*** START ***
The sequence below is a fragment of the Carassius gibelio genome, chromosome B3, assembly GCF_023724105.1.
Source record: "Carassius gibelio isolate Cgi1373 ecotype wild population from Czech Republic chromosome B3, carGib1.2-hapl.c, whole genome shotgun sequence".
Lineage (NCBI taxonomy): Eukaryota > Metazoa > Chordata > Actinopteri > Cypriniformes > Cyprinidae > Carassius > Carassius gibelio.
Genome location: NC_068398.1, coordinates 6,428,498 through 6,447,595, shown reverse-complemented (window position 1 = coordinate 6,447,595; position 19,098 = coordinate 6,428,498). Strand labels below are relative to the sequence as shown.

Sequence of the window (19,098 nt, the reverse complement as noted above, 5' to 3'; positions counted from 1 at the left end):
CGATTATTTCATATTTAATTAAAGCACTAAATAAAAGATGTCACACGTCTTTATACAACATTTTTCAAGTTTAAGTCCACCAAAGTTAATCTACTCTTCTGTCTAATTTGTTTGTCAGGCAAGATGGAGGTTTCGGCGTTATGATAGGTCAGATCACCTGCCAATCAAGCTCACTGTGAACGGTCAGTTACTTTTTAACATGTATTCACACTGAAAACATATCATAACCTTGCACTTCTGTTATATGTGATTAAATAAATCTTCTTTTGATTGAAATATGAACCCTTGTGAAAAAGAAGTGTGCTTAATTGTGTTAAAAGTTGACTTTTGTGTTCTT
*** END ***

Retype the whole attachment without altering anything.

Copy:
The sequence below is a fragment of the Carassius gibelio genome, chromosome B3, assembly GCF_023724105.1.
Source record: "Carassius gibelio isolate Cgi1373 ecotype wild population from Czech Republic chromosome B3, carGib1.2-hapl.c, whole genome shotgun sequence".
Lineage (NCBI taxonomy): Eukaryota > Metazoa > Chordata > Actinopteri > Cypriniformes > Cyprinidae > Carassius > Carassius gibelio.
Genome location: NC_068398.1, coordinates 6,428,498 through 6,447,595, shown reverse-complemented (window position 1 = coordinate 6,447,595; position 19,098 = coordinate 6,428,498). Strand labels below are relative to the sequence as shown.

Sequence of the window (19,098 nt, the reverse complement as noted above, 5' to 3'; positions counted from 1 at the left end):
CGATTATTTCATATTTAATTAAAGCACTAAATAAAAGATGTCACACGTCTTTATACAACATTTTTCAAGTTTAAGTCCACCAAAGTTAATCTACTCTTCTGTCTAATTTGTTTGTCAGGCAAGATGGAGGTTTCGGCGTTATGATAGGTCAGATCACCTGCCAATCAAGCTCACTGTGAACGGTCAGTTACTTTTTAACATGTATTCACACTGAAAACATATCATAACCTTGCACTTCTGTTATATGTGATTAAATAAATCTTCTTTTGATTGAAATATGAACCCTTGTGAAAAAGAAGTGTGCTTAATTGTGTTAAAAGTTGACTTTTGTGTTCTT